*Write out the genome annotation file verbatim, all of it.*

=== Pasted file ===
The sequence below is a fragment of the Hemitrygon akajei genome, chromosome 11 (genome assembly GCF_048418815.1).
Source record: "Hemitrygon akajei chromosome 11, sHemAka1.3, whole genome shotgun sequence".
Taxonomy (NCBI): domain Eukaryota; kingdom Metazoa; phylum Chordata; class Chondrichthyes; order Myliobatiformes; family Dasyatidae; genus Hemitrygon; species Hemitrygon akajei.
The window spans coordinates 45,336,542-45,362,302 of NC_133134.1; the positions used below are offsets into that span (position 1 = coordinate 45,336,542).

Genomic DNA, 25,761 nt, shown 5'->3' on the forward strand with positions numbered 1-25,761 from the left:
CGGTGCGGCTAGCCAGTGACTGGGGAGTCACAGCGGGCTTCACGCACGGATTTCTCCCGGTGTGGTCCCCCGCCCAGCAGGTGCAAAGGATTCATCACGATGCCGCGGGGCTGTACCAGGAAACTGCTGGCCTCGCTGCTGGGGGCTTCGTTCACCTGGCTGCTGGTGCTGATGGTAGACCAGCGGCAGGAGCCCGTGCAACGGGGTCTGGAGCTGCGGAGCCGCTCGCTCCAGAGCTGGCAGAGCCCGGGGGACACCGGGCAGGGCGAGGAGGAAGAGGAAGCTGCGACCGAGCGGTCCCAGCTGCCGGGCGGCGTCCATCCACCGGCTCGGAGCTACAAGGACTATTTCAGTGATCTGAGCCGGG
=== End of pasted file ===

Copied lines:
The sequence below is a fragment of the Hemitrygon akajei genome, chromosome 11 (genome assembly GCF_048418815.1).
Source record: "Hemitrygon akajei chromosome 11, sHemAka1.3, whole genome shotgun sequence".
Taxonomy (NCBI): domain Eukaryota; kingdom Metazoa; phylum Chordata; class Chondrichthyes; order Myliobatiformes; family Dasyatidae; genus Hemitrygon; species Hemitrygon akajei.
The window spans coordinates 45,336,542-45,362,302 of NC_133134.1; the positions used below are offsets into that span (position 1 = coordinate 45,336,542).

Genomic DNA, 25,761 nt, shown 5'->3' on the forward strand with positions numbered 1-25,761 from the left:
CGGTGCGGCTAGCCAGTGACTGGGGAGTCACAGCGGGCTTCACGCACGGATTTCTCCCGGTGTGGTCCCCCGCCCAGCAGGTGCAAAGGATTCATCACGATGCCGCGGGGCTGTACCAGGAAACTGCTGGCCTCGCTGCTGGGGGCTTCGTTCACCTGGCTGCTGGTGCTGATGGTAGACCAGCGGCAGGAGCCCGTGCAACGGGGTCTGGAGCTGCGGAGCCGCTCGCTCCAGAGCTGGCAGAGCCCGGGGGACACCGGGCAGGGCGAGGAGGAAGAGGAAGCTGCGACCGAGCGGTCCCAGCTGCCGGGCGGCGTCCATCCACCGGCTCGGAGCTACAAGGACTATTTCAGTGATCTGAGCCGGG